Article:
If you're a pet owner, as I am, you know how much attention you pay to your pet's output. How often? How much? Did it look OK? Smell OK?
Pee and poop are two ways we keep tabs on our pets' health. As a pet sitter, I try to be aware when a dog deviates from the norm. The first time a dog has diarrhea I make a mental note. The second time I make written notes. Time, amount, color, consistency—things an owner or vet will want to know.
When do I notify an owner of an irregularity; for example, diarrhea?
• If I'm in daily contact I mention a problem the same day.
• If an owner isn't contacting me regularly, I use my judgment. I don't want to cause worry, but an owner knows its animal best and can judge if its behavior is routine or if something is off. While I'm deciding whether or not to call, I make written notes. Is the animal eating regularly? Did I feed it extra treats or food from my plate? Is it lethargic? Is it drinking the usual amount of water?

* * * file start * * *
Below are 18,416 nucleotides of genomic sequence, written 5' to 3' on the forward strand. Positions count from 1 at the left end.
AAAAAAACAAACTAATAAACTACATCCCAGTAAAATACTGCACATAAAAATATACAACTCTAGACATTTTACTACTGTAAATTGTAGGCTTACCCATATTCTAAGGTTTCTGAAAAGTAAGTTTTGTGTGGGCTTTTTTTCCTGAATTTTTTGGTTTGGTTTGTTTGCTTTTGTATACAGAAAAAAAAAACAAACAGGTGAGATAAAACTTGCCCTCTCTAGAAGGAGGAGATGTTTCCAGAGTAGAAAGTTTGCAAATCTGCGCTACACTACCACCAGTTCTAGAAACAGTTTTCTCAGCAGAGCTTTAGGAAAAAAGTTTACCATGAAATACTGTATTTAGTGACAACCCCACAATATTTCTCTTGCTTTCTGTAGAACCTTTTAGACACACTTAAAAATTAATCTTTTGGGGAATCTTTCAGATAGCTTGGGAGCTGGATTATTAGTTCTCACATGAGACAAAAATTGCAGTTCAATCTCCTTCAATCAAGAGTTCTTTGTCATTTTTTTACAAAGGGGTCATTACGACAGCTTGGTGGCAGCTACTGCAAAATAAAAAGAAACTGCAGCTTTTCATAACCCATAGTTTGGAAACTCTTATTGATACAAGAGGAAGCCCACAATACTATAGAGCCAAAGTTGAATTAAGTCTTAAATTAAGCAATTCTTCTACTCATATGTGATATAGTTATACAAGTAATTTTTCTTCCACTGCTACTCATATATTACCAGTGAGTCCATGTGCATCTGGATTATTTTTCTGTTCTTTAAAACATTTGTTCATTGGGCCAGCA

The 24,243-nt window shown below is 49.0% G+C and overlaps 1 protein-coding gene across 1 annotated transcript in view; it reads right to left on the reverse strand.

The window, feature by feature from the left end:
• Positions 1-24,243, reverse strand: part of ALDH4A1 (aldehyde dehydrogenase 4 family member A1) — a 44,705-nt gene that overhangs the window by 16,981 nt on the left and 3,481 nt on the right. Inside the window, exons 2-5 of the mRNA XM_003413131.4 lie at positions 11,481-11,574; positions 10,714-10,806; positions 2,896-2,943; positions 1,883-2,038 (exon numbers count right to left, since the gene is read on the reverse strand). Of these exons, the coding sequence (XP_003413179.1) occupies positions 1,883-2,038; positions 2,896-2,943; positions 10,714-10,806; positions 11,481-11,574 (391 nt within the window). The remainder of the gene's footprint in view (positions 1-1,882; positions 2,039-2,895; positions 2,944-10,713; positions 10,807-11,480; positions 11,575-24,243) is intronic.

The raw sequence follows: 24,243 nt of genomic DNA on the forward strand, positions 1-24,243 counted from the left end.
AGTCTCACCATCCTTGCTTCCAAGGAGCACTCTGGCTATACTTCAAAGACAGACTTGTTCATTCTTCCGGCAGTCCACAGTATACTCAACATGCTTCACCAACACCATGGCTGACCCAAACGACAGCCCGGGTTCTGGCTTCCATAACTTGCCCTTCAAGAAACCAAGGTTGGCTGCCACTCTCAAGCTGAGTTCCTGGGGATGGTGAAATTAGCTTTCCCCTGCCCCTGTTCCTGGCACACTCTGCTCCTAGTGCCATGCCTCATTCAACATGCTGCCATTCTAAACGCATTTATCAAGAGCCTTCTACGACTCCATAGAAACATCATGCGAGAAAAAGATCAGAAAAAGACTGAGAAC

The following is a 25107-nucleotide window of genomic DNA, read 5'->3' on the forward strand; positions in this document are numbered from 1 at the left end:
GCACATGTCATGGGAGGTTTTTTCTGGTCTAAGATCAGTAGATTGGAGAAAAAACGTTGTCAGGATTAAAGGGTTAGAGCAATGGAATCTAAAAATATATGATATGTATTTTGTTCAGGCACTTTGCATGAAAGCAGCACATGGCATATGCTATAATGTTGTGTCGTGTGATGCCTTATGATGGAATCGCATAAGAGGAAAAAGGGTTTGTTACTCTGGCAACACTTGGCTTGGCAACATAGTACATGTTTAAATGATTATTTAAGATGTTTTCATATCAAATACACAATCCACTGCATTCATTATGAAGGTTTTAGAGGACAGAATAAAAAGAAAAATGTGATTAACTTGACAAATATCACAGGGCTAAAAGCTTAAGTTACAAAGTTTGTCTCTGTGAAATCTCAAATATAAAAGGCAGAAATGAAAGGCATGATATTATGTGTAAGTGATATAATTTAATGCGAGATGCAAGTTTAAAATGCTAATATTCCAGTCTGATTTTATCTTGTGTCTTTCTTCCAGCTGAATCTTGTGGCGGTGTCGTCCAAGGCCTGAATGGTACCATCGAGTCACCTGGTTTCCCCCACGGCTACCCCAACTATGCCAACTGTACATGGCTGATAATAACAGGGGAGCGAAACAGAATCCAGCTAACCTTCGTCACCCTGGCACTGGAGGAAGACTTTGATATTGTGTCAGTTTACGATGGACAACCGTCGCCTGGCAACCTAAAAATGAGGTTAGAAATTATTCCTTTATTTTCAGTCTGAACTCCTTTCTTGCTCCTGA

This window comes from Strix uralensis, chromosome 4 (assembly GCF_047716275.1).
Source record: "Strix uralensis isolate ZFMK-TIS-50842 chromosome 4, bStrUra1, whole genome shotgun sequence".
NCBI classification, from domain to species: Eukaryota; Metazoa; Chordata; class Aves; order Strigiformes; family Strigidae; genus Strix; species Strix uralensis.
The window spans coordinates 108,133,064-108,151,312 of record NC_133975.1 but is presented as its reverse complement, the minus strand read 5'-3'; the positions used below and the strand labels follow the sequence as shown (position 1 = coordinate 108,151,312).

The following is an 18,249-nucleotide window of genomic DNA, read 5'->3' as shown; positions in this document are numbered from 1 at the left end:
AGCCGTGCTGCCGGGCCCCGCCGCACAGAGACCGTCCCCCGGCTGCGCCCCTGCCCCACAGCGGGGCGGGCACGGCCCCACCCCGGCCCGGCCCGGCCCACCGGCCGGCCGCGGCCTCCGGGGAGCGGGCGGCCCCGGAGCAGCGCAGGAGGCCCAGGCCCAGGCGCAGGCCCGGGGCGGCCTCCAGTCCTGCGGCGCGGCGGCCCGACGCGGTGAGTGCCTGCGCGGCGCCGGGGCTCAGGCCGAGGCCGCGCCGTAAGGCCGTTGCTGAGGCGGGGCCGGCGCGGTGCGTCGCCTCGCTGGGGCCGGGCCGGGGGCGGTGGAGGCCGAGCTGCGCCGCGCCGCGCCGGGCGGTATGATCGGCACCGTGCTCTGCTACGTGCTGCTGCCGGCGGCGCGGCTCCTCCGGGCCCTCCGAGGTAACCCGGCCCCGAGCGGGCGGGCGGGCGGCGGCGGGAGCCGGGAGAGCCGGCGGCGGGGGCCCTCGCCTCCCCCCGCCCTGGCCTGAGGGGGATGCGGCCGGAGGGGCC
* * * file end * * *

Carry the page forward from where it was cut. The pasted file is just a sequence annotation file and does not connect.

• If an owner is unavailable I call the vet at the point I would call the owner.
The story wouldn't be complete without me telling you about the time I cared for Arlo (above and right) when he suffered from a urinary tract infection. One morning he yelped when he peed. That wasn't unusual, his owners said that night. The next morning he yelped louder and longer. That afternoon he yowled so long I looked at my watch and counted the seconds. Poor Arlo. I took him to the vet soon afterward.
Arlo and his partner in crime, Darcy, made a heck of a lot of yellow snow during Snowmageddon (February 2010, above). And just so you know, the snow Arlo is licking is white.